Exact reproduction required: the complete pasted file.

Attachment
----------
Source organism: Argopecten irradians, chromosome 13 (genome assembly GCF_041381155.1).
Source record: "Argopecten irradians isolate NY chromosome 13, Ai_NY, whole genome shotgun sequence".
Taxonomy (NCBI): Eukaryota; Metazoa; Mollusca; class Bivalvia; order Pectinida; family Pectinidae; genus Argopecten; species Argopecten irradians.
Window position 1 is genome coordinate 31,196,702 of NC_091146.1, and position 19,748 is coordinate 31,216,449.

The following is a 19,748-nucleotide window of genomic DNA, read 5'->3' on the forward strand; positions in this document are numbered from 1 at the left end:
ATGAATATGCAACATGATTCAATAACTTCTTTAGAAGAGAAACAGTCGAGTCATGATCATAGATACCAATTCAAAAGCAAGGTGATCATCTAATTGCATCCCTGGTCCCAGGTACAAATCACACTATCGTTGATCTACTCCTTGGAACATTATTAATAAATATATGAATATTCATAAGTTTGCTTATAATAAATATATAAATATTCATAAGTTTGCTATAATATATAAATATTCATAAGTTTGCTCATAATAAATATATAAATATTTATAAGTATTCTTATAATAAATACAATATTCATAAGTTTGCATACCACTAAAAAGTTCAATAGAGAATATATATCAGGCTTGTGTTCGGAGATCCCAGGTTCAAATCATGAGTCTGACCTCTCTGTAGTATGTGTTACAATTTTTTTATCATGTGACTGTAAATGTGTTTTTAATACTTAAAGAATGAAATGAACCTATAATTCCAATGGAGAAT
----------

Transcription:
Source organism: Argopecten irradians, chromosome 13 (genome assembly GCF_041381155.1).
Source record: "Argopecten irradians isolate NY chromosome 13, Ai_NY, whole genome shotgun sequence".
Taxonomy (NCBI): Eukaryota; Metazoa; Mollusca; class Bivalvia; order Pectinida; family Pectinidae; genus Argopecten; species Argopecten irradians.
Window position 1 is genome coordinate 31,196,702 of NC_091146.1, and position 19,748 is coordinate 31,216,449.

The following is a 19,748-nucleotide window of genomic DNA, read 5'->3' on the forward strand; positions in this document are numbered from 1 at the left end:
ATGAATATGCAACATGATTCAATAACTTCTTTAGAAGAGAAACAGTCGAGTCATGATCATAGATACCAATTCAAAAGCAAGGTGATCATCTAATTGCATCCCTGGTCCCAGGTACAAATCACACTATCGTTGATCTACTCCTTGGAACATTATTAATAAATATATGAATATTCATAAGTTTGCTTATAATAAATATATAAATATTCATAAGTTTGCTATAATATATAAATATTCATAAGTTTGCTCATAATAAATATATAAATATTTATAAGTATTCTTATAATAAATACAATATTCATAAGTTTGCATACCACTAAAAAGTTCAATAGAGAATATATATCAGGCTTGTGTTCGGAGATCCCAGGTTCAAATCATGAGTCTGACCTCTCTGTAGTATGTGTTACAATTTTTTTATCATGTGACTGTAAATGTGTTTTTAATACTTAAAGAATGAAATGAACCTATAATTCCAATGGAGAAT